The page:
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This spring, the World Area Book Awards (Américas Award, Africana Book Award, Middle East Book Award, South Asia Book Award, and the Freeman Book Award) will sponsor a free 60 minute webinar on a book recognized by one of the awards and facilitate a discussion with the author on how to incorporate the book into the classroom.

The 2019 Global Read Webinar Series will focus on the theme diversity in children’s literature. The webinar will be recorded and archived online and have accompanying curricula to correspond with the book.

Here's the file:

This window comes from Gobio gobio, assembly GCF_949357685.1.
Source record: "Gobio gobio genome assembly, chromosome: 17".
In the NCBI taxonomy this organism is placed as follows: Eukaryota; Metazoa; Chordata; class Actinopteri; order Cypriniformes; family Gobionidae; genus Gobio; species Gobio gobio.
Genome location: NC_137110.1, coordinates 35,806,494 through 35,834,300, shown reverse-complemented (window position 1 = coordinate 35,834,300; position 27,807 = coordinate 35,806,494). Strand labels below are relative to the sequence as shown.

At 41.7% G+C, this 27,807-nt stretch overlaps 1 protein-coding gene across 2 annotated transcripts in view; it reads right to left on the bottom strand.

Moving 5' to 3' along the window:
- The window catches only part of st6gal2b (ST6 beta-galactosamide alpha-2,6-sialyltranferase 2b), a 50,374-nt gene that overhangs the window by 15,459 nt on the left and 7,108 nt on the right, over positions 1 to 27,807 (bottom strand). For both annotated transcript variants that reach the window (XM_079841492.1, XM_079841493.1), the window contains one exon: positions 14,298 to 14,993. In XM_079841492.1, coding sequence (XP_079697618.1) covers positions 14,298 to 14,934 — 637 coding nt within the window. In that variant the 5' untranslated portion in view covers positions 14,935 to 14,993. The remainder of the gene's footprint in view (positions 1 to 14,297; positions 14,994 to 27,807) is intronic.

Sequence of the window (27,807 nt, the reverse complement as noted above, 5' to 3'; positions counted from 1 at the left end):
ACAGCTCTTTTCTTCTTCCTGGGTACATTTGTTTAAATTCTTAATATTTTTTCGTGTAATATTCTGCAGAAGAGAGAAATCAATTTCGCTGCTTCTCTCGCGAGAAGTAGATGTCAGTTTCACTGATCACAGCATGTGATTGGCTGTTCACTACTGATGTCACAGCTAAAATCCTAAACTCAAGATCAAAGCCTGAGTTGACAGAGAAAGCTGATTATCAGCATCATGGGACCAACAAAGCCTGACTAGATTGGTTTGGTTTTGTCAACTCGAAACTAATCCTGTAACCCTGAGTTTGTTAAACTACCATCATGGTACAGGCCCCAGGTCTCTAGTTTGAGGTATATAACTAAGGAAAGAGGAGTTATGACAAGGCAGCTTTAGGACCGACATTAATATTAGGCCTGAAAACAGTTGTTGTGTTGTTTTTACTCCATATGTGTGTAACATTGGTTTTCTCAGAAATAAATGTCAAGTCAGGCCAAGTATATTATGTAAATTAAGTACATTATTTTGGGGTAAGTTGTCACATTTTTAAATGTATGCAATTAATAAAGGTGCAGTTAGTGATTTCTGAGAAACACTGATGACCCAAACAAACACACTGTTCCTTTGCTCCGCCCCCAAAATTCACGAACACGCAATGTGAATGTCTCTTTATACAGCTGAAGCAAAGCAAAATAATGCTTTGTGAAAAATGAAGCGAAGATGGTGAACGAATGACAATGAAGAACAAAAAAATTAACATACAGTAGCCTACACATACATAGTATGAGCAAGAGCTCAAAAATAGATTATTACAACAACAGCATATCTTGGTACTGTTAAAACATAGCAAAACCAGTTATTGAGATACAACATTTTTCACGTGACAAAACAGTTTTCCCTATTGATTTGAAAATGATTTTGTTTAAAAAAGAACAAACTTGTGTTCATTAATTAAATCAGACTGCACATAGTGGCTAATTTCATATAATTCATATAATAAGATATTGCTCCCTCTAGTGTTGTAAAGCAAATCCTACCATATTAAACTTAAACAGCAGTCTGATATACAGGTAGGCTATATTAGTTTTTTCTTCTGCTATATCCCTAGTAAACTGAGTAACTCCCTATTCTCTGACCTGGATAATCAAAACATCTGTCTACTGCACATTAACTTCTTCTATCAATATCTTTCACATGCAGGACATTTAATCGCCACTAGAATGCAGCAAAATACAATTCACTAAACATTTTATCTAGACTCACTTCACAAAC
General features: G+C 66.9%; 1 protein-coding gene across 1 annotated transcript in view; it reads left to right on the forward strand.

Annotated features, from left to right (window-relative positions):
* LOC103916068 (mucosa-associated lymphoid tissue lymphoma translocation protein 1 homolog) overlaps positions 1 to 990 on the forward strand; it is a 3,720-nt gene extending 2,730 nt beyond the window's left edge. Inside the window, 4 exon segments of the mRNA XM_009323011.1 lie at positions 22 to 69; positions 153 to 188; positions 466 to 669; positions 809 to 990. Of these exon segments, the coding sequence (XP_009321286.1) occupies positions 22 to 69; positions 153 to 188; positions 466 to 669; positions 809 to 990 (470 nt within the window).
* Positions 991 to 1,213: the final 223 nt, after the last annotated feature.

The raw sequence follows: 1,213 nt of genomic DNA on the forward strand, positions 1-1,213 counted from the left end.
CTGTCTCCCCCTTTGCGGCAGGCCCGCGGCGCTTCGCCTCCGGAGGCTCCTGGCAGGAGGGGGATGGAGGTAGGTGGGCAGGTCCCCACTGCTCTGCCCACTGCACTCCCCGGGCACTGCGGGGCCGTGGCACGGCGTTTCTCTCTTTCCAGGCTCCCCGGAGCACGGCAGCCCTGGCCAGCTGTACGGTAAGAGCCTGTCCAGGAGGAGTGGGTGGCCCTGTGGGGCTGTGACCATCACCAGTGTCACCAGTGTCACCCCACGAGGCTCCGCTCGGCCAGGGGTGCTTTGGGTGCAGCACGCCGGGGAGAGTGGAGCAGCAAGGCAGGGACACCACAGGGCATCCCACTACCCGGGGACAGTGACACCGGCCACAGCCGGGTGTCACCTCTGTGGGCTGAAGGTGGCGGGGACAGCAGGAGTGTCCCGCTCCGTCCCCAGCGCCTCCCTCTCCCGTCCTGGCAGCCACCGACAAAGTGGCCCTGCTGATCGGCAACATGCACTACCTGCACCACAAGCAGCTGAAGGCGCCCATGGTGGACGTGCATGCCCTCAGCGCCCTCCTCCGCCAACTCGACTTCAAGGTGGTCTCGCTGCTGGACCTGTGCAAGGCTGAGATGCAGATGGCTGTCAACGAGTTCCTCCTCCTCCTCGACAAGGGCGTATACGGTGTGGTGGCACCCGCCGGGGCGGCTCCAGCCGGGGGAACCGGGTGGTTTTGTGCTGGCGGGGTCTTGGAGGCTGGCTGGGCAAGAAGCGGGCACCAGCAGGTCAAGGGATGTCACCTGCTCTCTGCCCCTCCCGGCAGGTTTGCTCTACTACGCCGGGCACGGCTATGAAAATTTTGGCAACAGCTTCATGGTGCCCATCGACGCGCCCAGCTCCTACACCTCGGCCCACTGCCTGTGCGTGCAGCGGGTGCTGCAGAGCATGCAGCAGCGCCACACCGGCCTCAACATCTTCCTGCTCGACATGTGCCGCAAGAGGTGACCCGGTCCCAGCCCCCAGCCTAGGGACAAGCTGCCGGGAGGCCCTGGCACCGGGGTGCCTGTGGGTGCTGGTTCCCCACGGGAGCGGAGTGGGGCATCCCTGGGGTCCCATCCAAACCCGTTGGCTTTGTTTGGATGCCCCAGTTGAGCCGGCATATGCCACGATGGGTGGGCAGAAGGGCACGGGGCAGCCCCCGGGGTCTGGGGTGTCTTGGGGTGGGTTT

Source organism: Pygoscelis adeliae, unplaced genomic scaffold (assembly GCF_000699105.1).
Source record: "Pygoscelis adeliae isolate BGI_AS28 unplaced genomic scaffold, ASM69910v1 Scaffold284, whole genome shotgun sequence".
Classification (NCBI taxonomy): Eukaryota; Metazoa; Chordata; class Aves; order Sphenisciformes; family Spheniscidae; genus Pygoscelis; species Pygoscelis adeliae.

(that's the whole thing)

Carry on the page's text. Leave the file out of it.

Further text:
To register and learn more information about the Spring 2019 series, please visit:
internationalizingsocialstudies.blog

Webinar Schedule

January
Middle East Book Award

February
Africana Book Award

March
Américas Book Award

April
Freeman Book Award

May
South Asia Book Award and picture books from all book awards